Commerce uses encryption to help steel notebooks
<b>SPECIAL REPORT: Case study no. 1</b> | </font>Departmentwide data security software aims for ease of use.
With thefts of notebook PCs a leading cause of data breaches, the Commerce Department is encrypting its mobile hard drives to lock up files and data. The encryption makes a notebook as useful as a brick to unauthorized users, said Commerce CIO Barry West.
'They can't do anything with it,' he said.
Commerce is about 25 percent through its deployment of hard-drive encryption from SafeBoot Corp. of Naples, Fla., on its laptops and mobile devices. West expects to complete the installation across the department in March. The encryption software is compliant with National Institute of Standards and Technology Federal Information Processing Standard 140-2.
Some of the bureaus had encryption in place through other encryption applications.
'DOC's approach, however, was to deploy an enterprisewide solution,' he said.
West's plan is to encrypt all notebooks that contain personally identifiable information, then go back and install SafeBoot on the remaining unencrypted notebooks. Once that is complete, Commerce will install SafeBoot on notebooks in its bureaus that used other encryption products under its previous contract last fall.
If a laptop is lost or stolen, no one will be able to access the data, West said.
'The first thing, when you turn the computer on, is you're asked for the SafeBoot user name and password. Getting through SafeBoot encryption is next to impossible,' West said.
An administrator manages encryption, based on policies that Commerce has created, from the server. The user has no say, West said. Commerce used SafeBoot device and content encryption, and port control.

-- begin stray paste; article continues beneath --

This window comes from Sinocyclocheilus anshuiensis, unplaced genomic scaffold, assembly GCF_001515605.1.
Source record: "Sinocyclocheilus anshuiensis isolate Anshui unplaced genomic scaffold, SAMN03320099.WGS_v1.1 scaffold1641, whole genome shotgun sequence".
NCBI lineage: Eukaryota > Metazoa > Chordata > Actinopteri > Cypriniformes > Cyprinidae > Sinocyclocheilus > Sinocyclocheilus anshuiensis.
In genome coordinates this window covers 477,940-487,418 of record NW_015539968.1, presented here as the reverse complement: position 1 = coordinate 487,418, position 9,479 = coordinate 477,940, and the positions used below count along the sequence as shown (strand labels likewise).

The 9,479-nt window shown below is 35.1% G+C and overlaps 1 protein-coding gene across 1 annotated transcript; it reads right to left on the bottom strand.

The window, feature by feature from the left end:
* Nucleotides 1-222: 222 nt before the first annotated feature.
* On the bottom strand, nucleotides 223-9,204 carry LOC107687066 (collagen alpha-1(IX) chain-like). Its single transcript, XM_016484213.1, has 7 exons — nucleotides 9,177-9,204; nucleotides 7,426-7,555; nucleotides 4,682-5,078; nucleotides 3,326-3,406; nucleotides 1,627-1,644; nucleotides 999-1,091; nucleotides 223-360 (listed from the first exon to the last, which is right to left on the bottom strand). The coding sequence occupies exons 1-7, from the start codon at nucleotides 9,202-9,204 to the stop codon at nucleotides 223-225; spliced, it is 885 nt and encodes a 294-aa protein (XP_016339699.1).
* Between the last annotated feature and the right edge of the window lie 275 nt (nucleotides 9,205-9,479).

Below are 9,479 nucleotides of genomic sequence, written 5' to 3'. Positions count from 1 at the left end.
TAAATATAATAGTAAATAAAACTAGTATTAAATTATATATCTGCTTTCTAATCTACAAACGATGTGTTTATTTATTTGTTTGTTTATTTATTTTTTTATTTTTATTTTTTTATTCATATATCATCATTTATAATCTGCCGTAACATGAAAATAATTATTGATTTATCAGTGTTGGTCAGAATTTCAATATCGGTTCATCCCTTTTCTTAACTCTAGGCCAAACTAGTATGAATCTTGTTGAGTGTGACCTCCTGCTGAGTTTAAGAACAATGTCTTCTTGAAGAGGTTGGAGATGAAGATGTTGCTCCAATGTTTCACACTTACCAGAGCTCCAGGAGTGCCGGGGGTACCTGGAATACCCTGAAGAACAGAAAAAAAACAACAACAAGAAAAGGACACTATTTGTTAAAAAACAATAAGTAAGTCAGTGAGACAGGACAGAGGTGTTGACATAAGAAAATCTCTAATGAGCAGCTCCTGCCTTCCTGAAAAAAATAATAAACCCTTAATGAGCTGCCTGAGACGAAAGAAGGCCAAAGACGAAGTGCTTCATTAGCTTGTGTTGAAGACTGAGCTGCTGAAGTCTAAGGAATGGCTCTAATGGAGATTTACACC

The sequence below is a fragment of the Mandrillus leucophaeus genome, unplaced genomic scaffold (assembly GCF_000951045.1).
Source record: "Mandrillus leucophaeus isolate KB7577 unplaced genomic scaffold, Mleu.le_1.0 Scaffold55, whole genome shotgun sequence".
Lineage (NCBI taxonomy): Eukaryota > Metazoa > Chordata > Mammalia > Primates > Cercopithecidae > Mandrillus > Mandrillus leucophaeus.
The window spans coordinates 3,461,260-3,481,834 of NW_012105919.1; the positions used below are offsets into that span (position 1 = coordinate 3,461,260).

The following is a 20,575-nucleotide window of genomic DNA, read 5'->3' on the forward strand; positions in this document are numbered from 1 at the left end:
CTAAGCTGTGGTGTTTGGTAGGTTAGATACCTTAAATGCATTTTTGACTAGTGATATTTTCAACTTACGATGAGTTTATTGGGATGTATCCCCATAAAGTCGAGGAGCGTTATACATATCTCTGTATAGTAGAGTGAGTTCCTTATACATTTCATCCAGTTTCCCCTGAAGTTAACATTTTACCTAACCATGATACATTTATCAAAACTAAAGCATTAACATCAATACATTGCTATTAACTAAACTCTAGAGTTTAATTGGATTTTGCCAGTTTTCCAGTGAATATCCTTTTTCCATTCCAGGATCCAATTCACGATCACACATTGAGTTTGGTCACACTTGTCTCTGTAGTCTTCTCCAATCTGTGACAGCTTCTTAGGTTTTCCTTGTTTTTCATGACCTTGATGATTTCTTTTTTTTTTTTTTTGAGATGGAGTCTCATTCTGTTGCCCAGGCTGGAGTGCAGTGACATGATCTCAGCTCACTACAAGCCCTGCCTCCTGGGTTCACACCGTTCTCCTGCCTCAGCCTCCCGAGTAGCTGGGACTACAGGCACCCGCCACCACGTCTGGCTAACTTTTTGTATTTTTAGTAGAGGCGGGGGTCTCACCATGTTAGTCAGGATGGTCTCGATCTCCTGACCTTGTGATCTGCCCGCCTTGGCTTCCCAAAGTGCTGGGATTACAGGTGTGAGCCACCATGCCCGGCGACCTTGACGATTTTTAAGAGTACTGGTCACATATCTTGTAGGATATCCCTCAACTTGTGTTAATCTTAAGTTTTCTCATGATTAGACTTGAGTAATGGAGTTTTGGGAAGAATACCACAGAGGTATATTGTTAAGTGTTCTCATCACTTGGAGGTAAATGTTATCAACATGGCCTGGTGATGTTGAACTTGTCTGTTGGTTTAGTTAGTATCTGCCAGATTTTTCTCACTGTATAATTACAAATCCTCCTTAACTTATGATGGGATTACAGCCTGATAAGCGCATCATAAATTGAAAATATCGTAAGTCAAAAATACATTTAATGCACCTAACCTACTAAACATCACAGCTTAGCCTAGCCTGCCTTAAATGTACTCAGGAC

'Most of our software is about management. Encryption is pretty simple. Most of the work is giving effective management processes and policies,' said Simon Hunt, SafeBoot's chief technology officer.
Synchronizing the employees' Windows and SafeBoot passwords makes the process more invisible to users as they log into their devices.
If the encryption is loaded while the user is operating it during workday operations, the user may experience a performance overhead hit of up to 20 percent while the software is encrypting the hard drive in the background.
Once the software is loaded, the most a high-performance user, say a numbers cruncher, might experience is a 2 percent hit, said West.
'But the average user computing word processing and e-mail activities may not see any degradation ...' he said, adding that he detected no performance slowdown while using a notebook on travel.
Still, encryption involves challenges in establishing adequate procedures and recovery mechanisms if someone loses a password, West said.
The logistics also are difficult for training employees who are geographically dispersed, such as in Commerce's Census Bureau and National Oceanic and Atmospheric Administration.
Indeed, encryption can interfere with automated patch management and password management, said Bob Post, vice president of Booz Allen Hamilton Inc. of McLean, Va.'s assurance and resilience capability team.
'If you have encryption on the laptop and you get hit by a car, who has your password and who can retrieve the data? You have to start thinking about those things,' he said.